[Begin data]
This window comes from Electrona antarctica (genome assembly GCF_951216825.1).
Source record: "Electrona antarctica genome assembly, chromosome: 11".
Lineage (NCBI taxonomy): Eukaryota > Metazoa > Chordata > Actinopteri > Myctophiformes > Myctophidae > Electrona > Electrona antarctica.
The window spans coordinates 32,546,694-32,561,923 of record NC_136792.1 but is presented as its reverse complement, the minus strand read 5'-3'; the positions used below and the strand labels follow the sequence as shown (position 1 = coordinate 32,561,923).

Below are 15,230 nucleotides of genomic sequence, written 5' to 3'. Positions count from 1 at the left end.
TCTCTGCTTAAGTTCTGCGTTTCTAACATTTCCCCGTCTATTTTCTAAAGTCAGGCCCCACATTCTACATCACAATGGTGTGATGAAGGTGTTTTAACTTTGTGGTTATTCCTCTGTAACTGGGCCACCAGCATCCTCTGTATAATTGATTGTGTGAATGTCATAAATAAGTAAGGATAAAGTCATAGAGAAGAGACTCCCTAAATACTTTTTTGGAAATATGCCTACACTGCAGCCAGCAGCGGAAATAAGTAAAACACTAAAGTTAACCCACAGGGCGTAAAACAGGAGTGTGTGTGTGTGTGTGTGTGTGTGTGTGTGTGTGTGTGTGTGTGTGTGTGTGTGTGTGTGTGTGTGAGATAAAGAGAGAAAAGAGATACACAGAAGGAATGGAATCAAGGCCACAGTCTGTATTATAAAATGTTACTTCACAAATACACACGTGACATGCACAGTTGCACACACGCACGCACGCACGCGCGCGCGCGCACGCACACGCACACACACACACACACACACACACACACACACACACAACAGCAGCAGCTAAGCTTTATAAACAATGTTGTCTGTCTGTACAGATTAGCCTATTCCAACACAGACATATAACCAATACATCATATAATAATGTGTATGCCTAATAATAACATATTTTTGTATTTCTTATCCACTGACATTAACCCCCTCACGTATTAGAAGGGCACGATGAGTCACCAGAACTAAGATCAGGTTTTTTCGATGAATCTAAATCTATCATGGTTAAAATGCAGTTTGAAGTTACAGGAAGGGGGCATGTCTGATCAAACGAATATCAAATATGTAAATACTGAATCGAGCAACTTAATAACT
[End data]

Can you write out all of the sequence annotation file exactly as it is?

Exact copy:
This window comes from Electrona antarctica (genome assembly GCF_951216825.1).
Source record: "Electrona antarctica genome assembly, chromosome: 11".
Lineage (NCBI taxonomy): Eukaryota > Metazoa > Chordata > Actinopteri > Myctophiformes > Myctophidae > Electrona > Electrona antarctica.
The window spans coordinates 32,546,694-32,561,923 of record NC_136792.1 but is presented as its reverse complement, the minus strand read 5'-3'; the positions used below and the strand labels follow the sequence as shown (position 1 = coordinate 32,561,923).

Below are 15,230 nucleotides of genomic sequence, written 5' to 3'. Positions count from 1 at the left end.
TCTCTGCTTAAGTTCTGCGTTTCTAACATTTCCCCGTCTATTTTCTAAAGTCAGGCCCCACATTCTACATCACAATGGTGTGATGAAGGTGTTTTAACTTTGTGGTTATTCCTCTGTAACTGGGCCACCAGCATCCTCTGTATAATTGATTGTGTGAATGTCATAAATAAGTAAGGATAAAGTCATAGAGAAGAGACTCCCTAAATACTTTTTTGGAAATATGCCTACACTGCAGCCAGCAGCGGAAATAAGTAAAACACTAAAGTTAACCCACAGGGCGTAAAACAGGAGTGTGTGTGTGTGTGTGTGTGTGTGTGTGTGTGTGTGTGTGTGTGTGTGTGTGTGTGTGTGTGTGTGAGATAAAGAGAGAAAAGAGATACACAGAAGGAATGGAATCAAGGCCACAGTCTGTATTATAAAATGTTACTTCACAAATACACACGTGACATGCACAGTTGCACACACGCACGCACGCACGCGCGCGCGCGCACGCACACGCACACACACACACACACACACACACACACACACACACAACAGCAGCAGCTAAGCTTTATAAACAATGTTGTCTGTCTGTACAGATTAGCCTATTCCAACACAGACATATAACCAATACATCATATAATAATGTGTATGCCTAATAATAACATATTTTTGTATTTCTTATCCACTGACATTAACCCCCTCACGTATTAGAAGGGCACGATGAGTCACCAGAACTAAGATCAGGTTTTTTCGATGAATCTAAATCTATCATGGTTAAAATGCAGTTTGAAGTTACAGGAAGGGGGCATGTCTGATCAAACGAATATCAAATATGTAAATACTGAATCGAGCAACTTAATAACT